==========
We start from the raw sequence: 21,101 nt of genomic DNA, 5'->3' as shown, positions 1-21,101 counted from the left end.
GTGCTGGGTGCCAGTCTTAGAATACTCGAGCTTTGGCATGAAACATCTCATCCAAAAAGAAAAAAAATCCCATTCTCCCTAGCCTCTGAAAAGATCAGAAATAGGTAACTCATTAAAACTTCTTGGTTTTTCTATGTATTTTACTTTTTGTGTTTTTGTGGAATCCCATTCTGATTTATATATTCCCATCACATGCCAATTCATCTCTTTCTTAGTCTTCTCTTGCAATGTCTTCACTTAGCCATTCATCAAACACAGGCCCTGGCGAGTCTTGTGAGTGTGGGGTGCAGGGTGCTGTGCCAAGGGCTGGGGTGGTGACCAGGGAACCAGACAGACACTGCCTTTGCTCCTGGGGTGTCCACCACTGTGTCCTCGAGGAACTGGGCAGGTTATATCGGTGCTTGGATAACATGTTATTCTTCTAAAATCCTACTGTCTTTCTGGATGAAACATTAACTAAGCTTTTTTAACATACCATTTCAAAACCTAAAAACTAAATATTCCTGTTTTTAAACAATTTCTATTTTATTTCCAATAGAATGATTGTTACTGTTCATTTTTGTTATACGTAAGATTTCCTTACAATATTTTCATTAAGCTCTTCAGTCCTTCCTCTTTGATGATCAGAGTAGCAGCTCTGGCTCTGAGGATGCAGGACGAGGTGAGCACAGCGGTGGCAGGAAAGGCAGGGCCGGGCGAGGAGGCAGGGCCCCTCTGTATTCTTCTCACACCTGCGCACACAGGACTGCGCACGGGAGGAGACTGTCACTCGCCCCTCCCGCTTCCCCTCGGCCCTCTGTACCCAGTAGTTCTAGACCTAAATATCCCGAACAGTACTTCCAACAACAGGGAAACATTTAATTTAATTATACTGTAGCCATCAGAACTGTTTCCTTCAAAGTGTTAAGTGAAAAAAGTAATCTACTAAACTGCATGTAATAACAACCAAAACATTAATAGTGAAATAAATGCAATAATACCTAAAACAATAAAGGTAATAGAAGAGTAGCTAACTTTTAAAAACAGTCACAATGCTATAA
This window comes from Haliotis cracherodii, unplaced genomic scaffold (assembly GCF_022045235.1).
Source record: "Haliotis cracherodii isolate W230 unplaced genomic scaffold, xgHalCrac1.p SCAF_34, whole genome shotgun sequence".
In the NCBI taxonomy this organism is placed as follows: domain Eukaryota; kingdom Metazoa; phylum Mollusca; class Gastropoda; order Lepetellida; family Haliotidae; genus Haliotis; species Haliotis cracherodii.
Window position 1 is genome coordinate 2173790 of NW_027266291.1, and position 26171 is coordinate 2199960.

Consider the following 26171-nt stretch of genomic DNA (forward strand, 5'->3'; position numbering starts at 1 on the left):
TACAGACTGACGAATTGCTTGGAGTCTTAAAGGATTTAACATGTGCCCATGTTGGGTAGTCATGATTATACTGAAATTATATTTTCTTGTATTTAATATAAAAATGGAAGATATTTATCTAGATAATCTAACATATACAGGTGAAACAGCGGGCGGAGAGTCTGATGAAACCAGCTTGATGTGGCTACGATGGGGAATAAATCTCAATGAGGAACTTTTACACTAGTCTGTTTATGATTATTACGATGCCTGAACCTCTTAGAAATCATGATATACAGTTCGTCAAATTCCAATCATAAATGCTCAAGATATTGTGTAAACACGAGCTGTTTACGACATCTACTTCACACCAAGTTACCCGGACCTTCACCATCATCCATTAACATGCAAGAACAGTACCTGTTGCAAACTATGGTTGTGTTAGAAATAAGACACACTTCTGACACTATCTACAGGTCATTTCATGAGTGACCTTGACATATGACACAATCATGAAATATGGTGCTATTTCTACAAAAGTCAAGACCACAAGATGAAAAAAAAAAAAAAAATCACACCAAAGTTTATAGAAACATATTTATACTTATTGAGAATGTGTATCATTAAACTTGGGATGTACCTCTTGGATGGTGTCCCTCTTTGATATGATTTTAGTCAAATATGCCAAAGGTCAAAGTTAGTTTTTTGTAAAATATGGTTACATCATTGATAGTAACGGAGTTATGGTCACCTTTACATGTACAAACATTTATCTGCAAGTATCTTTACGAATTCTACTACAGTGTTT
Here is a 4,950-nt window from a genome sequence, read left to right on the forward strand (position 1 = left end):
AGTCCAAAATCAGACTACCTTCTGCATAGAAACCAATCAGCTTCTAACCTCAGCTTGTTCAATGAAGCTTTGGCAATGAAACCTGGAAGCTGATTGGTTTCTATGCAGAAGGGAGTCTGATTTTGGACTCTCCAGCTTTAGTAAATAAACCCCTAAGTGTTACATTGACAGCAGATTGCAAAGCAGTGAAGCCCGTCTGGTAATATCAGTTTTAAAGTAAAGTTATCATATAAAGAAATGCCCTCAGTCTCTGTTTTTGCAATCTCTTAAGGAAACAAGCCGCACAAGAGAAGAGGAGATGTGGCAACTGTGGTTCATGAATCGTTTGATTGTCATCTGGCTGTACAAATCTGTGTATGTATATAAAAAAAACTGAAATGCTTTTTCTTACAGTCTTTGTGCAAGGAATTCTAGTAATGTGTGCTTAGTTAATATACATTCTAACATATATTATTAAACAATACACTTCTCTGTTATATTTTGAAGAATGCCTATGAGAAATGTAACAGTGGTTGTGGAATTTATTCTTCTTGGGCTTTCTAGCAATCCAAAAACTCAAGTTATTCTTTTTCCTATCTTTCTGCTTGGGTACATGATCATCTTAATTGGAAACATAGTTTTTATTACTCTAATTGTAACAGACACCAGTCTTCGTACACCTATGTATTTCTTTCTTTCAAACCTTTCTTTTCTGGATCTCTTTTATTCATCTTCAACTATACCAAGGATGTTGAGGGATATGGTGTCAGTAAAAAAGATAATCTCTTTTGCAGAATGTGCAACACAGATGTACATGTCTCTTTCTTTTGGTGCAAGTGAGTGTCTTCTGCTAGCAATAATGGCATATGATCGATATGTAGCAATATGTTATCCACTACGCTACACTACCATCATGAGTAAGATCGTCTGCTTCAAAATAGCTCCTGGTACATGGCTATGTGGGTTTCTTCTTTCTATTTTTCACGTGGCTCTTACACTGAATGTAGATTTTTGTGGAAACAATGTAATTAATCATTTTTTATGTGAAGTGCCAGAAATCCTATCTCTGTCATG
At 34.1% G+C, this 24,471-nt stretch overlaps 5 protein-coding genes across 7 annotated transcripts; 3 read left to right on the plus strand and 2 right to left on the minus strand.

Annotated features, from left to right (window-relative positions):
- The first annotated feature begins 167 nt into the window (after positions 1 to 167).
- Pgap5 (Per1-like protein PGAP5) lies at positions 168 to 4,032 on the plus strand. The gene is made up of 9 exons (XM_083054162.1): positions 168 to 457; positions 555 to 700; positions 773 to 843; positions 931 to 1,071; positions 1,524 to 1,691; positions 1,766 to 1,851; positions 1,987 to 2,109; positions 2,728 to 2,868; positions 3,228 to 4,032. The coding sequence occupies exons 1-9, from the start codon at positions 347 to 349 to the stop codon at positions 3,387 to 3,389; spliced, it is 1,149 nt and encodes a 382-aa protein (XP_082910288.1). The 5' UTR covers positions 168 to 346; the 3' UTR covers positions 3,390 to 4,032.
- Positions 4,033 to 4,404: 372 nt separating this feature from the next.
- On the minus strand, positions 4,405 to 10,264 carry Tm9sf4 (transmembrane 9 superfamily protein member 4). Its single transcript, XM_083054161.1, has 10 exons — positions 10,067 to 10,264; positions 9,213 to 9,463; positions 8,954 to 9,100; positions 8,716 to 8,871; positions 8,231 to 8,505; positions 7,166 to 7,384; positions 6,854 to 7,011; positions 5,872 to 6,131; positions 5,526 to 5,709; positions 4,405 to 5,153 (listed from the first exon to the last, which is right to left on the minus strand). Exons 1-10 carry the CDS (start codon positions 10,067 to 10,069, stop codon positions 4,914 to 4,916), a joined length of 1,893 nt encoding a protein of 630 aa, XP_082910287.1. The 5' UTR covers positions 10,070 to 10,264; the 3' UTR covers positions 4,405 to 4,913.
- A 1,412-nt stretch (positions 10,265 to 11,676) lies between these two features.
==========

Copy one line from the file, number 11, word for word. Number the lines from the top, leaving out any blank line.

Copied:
At 34.1% G+C, this 24,471-nt stretch overlaps 5 protein-coding genes across 7 annotated transcripts; 3 read left to right on the plus strand and 2 right to left on the minus strand.